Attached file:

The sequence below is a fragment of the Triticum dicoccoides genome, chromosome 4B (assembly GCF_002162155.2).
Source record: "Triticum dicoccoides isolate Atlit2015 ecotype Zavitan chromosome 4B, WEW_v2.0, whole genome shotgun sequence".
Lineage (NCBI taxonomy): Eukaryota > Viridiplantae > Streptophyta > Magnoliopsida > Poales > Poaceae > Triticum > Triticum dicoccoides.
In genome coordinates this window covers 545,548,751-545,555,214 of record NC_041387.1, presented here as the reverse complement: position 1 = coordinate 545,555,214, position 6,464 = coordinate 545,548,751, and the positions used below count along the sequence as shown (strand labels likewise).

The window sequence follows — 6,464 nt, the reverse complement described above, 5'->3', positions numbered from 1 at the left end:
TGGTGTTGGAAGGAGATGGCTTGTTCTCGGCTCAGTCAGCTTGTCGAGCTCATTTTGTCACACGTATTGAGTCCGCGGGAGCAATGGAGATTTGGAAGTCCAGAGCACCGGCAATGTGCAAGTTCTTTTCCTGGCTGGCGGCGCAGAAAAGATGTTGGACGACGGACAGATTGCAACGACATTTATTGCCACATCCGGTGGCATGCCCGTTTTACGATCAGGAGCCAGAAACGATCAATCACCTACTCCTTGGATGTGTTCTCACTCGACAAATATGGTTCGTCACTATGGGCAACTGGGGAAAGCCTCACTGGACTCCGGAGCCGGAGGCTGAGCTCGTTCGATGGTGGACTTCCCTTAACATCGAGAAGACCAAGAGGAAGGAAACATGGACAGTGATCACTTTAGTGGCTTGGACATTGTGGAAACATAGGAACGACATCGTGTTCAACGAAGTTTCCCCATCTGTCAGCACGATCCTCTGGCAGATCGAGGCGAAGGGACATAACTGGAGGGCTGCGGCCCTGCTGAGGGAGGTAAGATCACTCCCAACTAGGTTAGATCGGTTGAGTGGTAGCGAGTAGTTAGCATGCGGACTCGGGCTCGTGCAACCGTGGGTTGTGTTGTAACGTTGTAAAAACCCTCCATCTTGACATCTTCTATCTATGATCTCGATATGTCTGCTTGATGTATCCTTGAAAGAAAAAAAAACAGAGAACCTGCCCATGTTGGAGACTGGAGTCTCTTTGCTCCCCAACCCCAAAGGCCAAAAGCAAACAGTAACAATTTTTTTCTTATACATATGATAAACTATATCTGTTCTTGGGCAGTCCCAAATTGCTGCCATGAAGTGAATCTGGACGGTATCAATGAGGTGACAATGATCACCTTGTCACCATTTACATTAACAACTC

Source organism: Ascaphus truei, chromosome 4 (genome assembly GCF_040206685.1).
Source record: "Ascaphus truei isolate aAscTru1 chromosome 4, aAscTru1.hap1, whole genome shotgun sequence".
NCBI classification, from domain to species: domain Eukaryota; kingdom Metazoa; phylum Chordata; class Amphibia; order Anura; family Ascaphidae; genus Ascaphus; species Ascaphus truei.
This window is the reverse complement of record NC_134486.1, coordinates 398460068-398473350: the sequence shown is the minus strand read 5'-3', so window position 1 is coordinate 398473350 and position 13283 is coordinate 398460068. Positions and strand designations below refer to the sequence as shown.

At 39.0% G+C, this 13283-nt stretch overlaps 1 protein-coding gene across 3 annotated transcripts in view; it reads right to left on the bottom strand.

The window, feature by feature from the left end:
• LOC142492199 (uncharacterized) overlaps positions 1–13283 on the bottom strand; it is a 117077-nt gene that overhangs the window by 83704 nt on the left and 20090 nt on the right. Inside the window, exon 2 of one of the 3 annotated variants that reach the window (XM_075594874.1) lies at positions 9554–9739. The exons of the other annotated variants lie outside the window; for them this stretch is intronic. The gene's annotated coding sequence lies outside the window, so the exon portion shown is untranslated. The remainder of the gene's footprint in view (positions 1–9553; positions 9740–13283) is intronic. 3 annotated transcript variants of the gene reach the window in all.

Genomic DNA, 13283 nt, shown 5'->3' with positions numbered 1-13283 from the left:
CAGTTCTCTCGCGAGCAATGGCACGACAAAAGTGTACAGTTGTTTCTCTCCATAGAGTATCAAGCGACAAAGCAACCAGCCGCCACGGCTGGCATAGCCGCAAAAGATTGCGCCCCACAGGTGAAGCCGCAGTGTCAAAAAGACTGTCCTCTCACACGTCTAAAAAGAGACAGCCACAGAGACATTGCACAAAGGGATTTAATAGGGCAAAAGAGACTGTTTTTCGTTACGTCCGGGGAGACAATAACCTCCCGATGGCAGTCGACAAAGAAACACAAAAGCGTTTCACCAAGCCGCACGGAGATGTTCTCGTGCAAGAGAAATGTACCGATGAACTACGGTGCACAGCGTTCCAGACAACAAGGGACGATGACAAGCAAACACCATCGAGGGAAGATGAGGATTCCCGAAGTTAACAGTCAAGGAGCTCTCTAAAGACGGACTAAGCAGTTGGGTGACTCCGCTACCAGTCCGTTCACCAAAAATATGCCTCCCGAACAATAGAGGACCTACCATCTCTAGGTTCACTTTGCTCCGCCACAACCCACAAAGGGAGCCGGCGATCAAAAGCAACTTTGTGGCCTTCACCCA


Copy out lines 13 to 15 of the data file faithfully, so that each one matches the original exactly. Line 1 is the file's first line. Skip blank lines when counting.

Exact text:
• LOC142492199 (uncharacterized) overlaps positions 1–13283 on the bottom strand; it is a 117077-nt gene that overhangs the window by 83704 nt on the left and 20090 nt on the right. Inside the window, exon 2 of one of the 3 annotated variants that reach the window (XM_075594874.1) lies at positions 9554–9739. The exons of the other annotated variants lie outside the window; for them this stretch is intronic. The gene's annotated coding sequence lies outside the window, so the exon portion shown is untranslated. The remainder of the gene's footprint in view (positions 1–9553; positions 9740–13283) is intronic. 3 annotated transcript variants of the gene reach the window in all.

Genomic DNA, 13283 nt, shown 5'->3' with positions numbered 1-13283 from the left:
CAGTTCTCTCGCGAGCAATGGCACGACAAAAGTGTACAGTTGTTTCTCTCCATAGAGTATCAAGCGACAAAGCAACCAGCCGCCACGGCTGGCATAGCCGCAAAAGATTGCGCCCCACAGGTGAAGCCGCAGTGTCAAAAAGACTGTCCTCTCACACGTCTAAAAAGAGACAGCCACAGAGACATTGCACAAAGGGATTTAATAGGGCAAAAGAGACTGTTTTTCGTTACGTCCGGGGAGACAATAACCTCCCGATGGCAGTCGACAAAGAAACACAAAAGCGTTTCACCAAGCCGCACGGAGATGTTCTCGTGCAAGAGAAATGTACCGATGAACTACGGTGCACAGCGTTCCAGACAACAAGGGACGATGACAAGCAAACACCATCGAGGGAAGATGAGGATTCCCGAAGTTAACAGTCAAGGAGCTCTCTAAAGACGGACTAAGCAGTTGGGTGACTCCGCTACCAGTCCGTTCACCAAAAATATGCCTCCCGAACAATAGAGGACCTACCATCTCTAGGTTCACTTTGCTCCGCCACAACCCACAAAGGGAGCCGGCGATCAAAAGCAACTTTGTGGCCTTCACCCA